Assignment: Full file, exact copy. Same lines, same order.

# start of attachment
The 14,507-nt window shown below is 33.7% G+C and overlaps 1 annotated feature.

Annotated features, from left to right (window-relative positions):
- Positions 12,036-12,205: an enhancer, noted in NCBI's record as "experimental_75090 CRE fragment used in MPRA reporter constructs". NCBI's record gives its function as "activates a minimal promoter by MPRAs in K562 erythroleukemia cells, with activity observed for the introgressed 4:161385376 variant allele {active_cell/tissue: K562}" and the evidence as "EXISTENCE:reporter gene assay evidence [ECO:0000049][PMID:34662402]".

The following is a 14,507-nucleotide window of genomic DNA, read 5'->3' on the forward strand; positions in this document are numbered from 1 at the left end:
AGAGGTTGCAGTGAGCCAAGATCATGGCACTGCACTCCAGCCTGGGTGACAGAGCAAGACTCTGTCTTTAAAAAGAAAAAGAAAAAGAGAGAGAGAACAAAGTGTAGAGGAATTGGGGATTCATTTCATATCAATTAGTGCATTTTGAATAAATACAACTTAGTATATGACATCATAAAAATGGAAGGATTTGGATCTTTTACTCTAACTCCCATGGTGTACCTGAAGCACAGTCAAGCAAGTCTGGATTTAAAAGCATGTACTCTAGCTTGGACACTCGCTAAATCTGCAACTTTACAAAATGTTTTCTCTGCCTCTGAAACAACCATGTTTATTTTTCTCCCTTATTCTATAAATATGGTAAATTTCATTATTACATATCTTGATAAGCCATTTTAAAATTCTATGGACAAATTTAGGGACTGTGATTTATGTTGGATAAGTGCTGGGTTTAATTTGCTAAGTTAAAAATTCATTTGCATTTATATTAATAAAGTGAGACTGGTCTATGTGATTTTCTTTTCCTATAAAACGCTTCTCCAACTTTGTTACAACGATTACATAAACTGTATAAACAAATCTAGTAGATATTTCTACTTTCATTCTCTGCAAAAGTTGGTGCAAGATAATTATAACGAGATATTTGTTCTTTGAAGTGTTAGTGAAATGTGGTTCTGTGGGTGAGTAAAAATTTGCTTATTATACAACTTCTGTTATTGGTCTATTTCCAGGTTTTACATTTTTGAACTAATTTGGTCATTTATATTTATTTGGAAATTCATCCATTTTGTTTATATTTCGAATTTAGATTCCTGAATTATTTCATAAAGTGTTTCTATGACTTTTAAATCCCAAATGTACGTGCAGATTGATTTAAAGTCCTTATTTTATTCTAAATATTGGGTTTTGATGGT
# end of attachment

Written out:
The 14,507-nt window shown below is 33.7% G+C and overlaps 1 annotated feature.

Annotated features, from left to right (window-relative positions):
- Positions 12,036-12,205: an enhancer, noted in NCBI's record as "experimental_75090 CRE fragment used in MPRA reporter constructs". NCBI's record gives its function as "activates a minimal promoter by MPRAs in K562 erythroleukemia cells, with activity observed for the introgressed 4:161385376 variant allele {active_cell/tissue: K562}" and the evidence as "EXISTENCE:reporter gene assay evidence [ECO:0000049][PMID:34662402]".

The following is a 14,507-nucleotide window of genomic DNA, read 5'->3' on the forward strand; positions in this document are numbered from 1 at the left end:
AGAGGTTGCAGTGAGCCAAGATCATGGCACTGCACTCCAGCCTGGGTGACAGAGCAAGACTCTGTCTTTAAAAAGAAAAAGAAAAAGAGAGAGAGAACAAAGTGTAGAGGAATTGGGGATTCATTTCATATCAATTAGTGCATTTTGAATAAATACAACTTAGTATATGACATCATAAAAATGGAAGGATTTGGATCTTTTACTCTAACTCCCATGGTGTACCTGAAGCACAGTCAAGCAAGTCTGGATTTAAAAGCATGTACTCTAGCTTGGACACTCGCTAAATCTGCAACTTTACAAAATGTTTTCTCTGCCTCTGAAACAACCATGTTTATTTTTCTCCCTTATTCTATAAATATGGTAAATTTCATTATTACATATCTTGATAAGCCATTTTAAAATTCTATGGACAAATTTAGGGACTGTGATTTATGTTGGATAAGTGCTGGGTTTAATTTGCTAAGTTAAAAATTCATTTGCATTTATATTAATAAAGTGAGACTGGTCTATGTGATTTTCTTTTCCTATAAAACGCTTCTCCAACTTTGTTACAACGATTACATAAACTGTATAAACAAATCTAGTAGATATTTCTACTTTCATTCTCTGCAAAAGTTGGTGCAAGATAATTATAACGAGATATTTGTTCTTTGAAGTGTTAGTGAAATGTGGTTCTGTGGGTGAGTAAAAATTTGCTTATTATACAACTTCTGTTATTGGTCTATTTCCAGGTTTTACATTTTTGAACTAATTTGGTCATTTATATTTATTTGGAAATTCATCCATTTTGTTTATATTTCGAATTTAGATTCCTGAATTATTTCATAAAGTGTTTCTATGACTTTTAAATCCCAAATGTACGTGCAGATTGATTTAAAGTCCTTATTTTATTCTAAATATTGGGTTTTGATGGT